It’s hard to pick just one. Meeting Dizzy Gillespie and playing in a band behind him on national television is hard to beat; performing solo in front of 10,000 people is also extraordinarily memorable. I can recall quite vividly some great moments with other musicians, just fooling around or rehearsing, when we hit a phrase just right or managed to catch the core of an idea together. There are few kinds of communication as pleasurable as playing music with other people and really being together in it. I hate to admit it, but one of the few times I used my ability maliciously was exceptionally satisfying: I was at the beach with friends during high school, and some guy with a guitar was being loud and obnoxious. I asked if I could borrow his instrument, played something very fast and impressive for my friends, then handed the guitar back to him and walked away. He was much quieter after that. A 98-pound-weakling-kicks-sand-in-thebully’s-face moment.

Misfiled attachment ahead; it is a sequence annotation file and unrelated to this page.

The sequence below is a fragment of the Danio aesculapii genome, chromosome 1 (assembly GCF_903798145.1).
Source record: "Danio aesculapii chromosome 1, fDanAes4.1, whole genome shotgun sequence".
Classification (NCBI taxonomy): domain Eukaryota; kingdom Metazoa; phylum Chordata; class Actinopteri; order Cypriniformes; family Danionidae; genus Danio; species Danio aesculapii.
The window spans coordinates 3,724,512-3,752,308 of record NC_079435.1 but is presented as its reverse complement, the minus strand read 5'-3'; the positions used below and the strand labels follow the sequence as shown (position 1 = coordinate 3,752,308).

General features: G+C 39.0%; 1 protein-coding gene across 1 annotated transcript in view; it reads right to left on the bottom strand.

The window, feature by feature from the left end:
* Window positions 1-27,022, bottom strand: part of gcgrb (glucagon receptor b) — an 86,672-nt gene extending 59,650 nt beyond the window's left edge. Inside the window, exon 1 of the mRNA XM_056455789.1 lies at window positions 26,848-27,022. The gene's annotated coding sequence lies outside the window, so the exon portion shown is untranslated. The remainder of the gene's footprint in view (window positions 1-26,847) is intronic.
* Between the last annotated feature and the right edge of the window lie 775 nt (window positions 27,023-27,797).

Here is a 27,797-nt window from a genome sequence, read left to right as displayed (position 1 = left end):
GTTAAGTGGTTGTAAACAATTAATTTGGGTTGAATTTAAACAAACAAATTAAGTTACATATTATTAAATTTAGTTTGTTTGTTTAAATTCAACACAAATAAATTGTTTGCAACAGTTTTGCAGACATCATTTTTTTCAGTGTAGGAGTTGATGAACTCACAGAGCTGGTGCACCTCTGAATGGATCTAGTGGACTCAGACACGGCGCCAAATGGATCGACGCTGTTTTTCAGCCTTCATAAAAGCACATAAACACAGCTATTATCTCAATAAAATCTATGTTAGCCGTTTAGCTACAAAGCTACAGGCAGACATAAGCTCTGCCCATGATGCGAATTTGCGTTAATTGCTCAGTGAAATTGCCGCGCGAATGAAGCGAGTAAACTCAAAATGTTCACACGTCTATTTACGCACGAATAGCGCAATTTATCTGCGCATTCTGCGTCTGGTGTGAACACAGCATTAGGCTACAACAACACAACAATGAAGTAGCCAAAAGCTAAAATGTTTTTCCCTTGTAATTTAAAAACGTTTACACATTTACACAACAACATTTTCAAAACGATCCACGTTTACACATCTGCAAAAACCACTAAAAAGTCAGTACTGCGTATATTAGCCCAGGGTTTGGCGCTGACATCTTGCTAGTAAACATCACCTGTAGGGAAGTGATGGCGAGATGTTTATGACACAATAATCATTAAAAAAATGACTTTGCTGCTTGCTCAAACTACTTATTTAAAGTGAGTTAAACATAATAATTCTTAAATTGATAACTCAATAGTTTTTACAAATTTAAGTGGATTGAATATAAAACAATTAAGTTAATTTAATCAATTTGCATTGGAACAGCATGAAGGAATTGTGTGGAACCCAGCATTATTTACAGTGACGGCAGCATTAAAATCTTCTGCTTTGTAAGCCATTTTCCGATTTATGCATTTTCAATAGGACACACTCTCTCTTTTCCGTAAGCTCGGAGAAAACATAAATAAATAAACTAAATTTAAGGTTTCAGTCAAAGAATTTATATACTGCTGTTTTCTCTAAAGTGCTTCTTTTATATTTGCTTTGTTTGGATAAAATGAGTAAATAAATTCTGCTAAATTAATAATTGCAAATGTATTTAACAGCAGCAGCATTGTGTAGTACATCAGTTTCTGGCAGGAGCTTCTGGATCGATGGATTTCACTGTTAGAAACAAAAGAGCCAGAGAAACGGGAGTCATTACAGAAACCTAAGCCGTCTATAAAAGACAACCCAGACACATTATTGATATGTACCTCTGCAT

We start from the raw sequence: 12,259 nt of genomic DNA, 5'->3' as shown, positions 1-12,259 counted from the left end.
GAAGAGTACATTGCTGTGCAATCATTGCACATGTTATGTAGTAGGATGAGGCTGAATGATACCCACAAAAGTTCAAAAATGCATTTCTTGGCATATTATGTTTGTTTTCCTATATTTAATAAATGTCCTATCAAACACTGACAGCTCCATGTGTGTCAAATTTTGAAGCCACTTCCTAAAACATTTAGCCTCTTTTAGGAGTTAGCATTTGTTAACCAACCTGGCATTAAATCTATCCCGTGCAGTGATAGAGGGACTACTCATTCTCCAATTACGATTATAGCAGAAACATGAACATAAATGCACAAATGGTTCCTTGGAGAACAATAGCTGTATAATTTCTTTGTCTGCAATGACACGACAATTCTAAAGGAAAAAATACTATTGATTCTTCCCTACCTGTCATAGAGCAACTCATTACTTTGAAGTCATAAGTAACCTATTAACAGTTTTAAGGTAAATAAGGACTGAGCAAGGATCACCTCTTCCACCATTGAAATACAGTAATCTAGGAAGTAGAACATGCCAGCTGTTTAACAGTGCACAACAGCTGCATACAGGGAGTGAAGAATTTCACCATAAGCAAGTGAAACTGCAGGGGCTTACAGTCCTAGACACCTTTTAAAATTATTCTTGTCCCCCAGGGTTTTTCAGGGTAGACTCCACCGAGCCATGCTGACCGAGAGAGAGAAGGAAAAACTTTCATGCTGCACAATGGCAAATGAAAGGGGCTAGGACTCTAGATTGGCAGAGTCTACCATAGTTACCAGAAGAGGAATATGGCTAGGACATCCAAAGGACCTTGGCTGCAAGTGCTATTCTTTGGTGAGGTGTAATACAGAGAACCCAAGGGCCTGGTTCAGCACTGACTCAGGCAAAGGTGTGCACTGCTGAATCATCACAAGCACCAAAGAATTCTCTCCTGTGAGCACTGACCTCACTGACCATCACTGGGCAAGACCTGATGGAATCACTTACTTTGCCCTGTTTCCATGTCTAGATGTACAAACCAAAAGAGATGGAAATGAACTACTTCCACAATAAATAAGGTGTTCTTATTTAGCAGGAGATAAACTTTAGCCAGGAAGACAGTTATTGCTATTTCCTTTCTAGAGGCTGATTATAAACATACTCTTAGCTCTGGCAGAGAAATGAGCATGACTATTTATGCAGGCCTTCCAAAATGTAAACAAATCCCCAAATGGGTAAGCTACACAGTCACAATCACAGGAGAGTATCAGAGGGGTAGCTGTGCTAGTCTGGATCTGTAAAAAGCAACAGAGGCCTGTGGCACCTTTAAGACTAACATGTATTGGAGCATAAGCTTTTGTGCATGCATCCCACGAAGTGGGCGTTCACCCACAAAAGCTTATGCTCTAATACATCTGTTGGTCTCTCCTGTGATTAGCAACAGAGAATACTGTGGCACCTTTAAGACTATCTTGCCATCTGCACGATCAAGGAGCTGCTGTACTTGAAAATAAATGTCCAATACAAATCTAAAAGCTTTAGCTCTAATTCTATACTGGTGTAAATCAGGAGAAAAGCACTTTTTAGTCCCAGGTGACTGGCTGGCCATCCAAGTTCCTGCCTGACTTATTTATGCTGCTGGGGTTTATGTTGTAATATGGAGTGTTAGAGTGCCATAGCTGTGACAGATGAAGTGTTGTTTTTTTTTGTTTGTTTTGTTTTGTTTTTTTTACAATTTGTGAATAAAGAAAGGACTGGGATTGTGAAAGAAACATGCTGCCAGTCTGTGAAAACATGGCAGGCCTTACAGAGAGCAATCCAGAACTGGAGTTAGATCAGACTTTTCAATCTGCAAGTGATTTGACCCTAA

But if I think about playing the guitar just as something I loved to do, then there is one moment that stands out. It wasn’t special to anyone but me, most likely. And it certainly wasn’t my best or most “important” performance. But I recall a concert at the Guitar Workshop, where I was a student from age 8 to 17. Maybe I was 14 or 15 years old at the time, pretty comfortable on stage with a band, but still very inexperienced as a classical guitarist. I was performing a piece by Bach, the Allemande from the 1st lute suite. There is a moment in the piece where the phrase calls for a slight pause. When I came to this one passage, I slowed down much more than I had expected. It felt like I had stopped time altogether, like a scene from a movie, where everyone freezes except one character, who walks around the others as if they were statues. Yet the audience wasn’t frozen. They were paying attention; they were hanging on the phrase. This is what made the moment so special to me. It was the first time I consciously held an audience’s attention with music. It wasn’t anything I had meant to do. No one had taught me how to do it. But it happened: I had learned what it means to be musical, to absorb regular time into musical time and create an experience with sound.